JIM LEHRER: President Obama faced new questions today over sending more troops to Afghanistan.
Top advisers went before congressional committees for a second day.
Ray Suarez has our lead story report.
RAY SUAREZ: For a second day, Secretary of State Hillary Clinton, Defense Secretary Robert Gates and Admiral Mike Mullen, chairman of the Joint Chiefs, trooped back to Capitol Hill.
But the focus before the Senate Foreign Relations Committee quickly turned to Afghanistan's volatile neighbor, Pakistan.
Chairman John Kerry:
SEN. JOHN KERRY, D-Mass., foreign relations committee chairman: Today, it is the presence of al-Qaida in Pakistan, its direct ties to and support from the Taliban in Afghanistan, and the perils of an unstable nuclear- armed Pakistan that drive our mission.
What happens in Pakistan, particularly near the Afghan border, will, in my judgment, do more to determine the outcome in Afghanistan than any increase in troops or shift in strategy.
RAY SUAREZ: But the ranking Republican, Richard Lugar of Indiana, questioned whether Kerry's concern is addressed by the Obama plan.
SEN. RICHARD LUGAR, R-Ind.: It is not clear how an expanded military effort in Afghanistan addresses the problem of Taliban and al-Qaida safe havens across the border in Pakistan. If these safe havens persist, any strategy in Afghanistan will be substantially incomplete.
RAY SUAREZ: There were also more questions, especially from Republicans, on the president's announcement that a U.S. withdrawal would start in July of 2011.
Idaho Senator James Risch.
SEN. JAMES RISCH, R-Idaho: But the enemy is going to take their -- their calendar out. They're going to circle July of 2011 and say, well, you know, just like America, we are going to reevaluate at that point whether we are going to step down until then, and -- and gear up at that point.
RAY SUAREZ: But Secretary Gates said, again, the final decision on a drawdown is subject to review.
ROBERT GATES, U.S. Secretary of Defense: July 2011, the time at which the president said the United States will begin to draw down our forces, will be the beginning of a process, an inflection point, if you will, of transition for Afghan forces, as they begin to assume greater responsibility for security.
The pace and character of that drawdown, which districts and provinces are turned over and when, will be determined by conditions on the ground.
RAY SUAREZ: Gates also told Maryland Democrat Ben Cardin, he may ask the president for several thousand more support troops.
ROBERT GATES: I have asked him for a modest amount of flexibility on that. And it's in the range of about 10 percent of the 30 -- of the 30,000.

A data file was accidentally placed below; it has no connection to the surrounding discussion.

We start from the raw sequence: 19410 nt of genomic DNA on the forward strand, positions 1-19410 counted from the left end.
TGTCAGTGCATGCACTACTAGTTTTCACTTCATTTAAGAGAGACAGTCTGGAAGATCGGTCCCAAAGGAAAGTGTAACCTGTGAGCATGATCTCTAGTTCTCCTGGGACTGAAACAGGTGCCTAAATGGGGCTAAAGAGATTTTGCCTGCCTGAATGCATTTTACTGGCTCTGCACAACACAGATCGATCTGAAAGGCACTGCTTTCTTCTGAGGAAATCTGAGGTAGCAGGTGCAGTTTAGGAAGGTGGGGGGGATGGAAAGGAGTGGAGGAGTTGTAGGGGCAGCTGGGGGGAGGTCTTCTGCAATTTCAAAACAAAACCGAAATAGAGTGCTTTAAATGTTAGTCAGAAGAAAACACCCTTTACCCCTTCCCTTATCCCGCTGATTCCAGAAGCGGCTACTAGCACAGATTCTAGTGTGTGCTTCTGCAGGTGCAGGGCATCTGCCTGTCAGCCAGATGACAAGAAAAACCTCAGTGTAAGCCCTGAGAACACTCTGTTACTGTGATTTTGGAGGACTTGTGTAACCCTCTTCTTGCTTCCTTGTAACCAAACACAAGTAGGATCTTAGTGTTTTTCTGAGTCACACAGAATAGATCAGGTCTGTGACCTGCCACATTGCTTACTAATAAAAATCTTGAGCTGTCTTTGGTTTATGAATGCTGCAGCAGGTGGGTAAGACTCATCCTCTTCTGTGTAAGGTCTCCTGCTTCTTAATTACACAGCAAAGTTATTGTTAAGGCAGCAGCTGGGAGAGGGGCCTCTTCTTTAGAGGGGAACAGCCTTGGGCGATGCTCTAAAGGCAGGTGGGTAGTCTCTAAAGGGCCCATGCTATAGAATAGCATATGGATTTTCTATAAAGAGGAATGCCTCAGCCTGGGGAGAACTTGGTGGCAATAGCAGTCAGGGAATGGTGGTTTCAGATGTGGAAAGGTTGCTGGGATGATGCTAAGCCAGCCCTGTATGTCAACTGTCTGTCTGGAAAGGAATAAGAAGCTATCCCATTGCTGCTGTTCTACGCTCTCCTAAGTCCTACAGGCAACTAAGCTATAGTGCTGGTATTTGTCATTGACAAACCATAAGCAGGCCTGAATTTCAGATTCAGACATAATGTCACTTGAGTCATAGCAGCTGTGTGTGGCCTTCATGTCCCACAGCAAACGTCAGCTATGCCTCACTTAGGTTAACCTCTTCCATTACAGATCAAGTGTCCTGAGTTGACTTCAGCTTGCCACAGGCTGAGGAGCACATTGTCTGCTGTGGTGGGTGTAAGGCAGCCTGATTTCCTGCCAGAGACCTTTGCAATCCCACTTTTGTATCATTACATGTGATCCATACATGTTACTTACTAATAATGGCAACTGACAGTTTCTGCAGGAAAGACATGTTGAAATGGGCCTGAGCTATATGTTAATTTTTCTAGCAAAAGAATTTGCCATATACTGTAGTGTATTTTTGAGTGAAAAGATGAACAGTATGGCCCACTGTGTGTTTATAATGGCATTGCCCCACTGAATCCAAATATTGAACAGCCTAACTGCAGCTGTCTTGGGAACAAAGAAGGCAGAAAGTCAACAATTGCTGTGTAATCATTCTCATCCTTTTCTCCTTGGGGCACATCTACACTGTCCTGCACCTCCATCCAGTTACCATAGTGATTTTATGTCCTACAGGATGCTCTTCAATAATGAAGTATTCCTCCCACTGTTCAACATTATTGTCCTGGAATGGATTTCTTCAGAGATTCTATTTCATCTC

SEN. BEN CARDIN, D-Md.: I understand that. So, we are really looking at potentially 33,000 additional troops?
ROBERT GATES: Potentially.
RAY SUAREZ: Despite misgivings, it appeared most Democrats would go along with the plan. But New Jersey Senator Robert Menendez warned, he's not among them, yet.
SEN. ROBERT MENENDEZ, D-N.J.: I just don't get the sense, at this point in time, of a comprehensive policy that says that I should vote for billions of dollars more to send our sons and daughters in harm's way, in a way that we will ultimately succeed in our national security goals.
RAY SUAREZ: This afternoon, Gates and Mullen were joined by Deputy Secretary of State Jacob Lew to make their case at a House hearing.
In Afghanistan today, President Hamid Karzai suggested he's willing to make new overtures to the Taliban. He told the Associated Press he will do whatever it takes for peace, including meeting with Taliban leader Mullah Omar.
Meanwhile, the U.S. commander in Afghanistan, General Stanley McChrystal, addressed Afghan lawmakers. He said it's critical to win the support of the Afghan people.
GENERAL STANLEY MCCHRYSTAL, U.S. Commander in Afghanistan: This will not be without challenges, because, as we create security, we have got to create governance as well. And we have got to create development opportunities.
RAY SUAREZ: And, in Brussels, NATO foreign ministers began gathering to discuss sending more of their own troops. A spokesman said, more than 20 countries have committed upwards of 5,000 additional soldiers.
JIM LEHRER: We will have more on Afghanistan later in the program.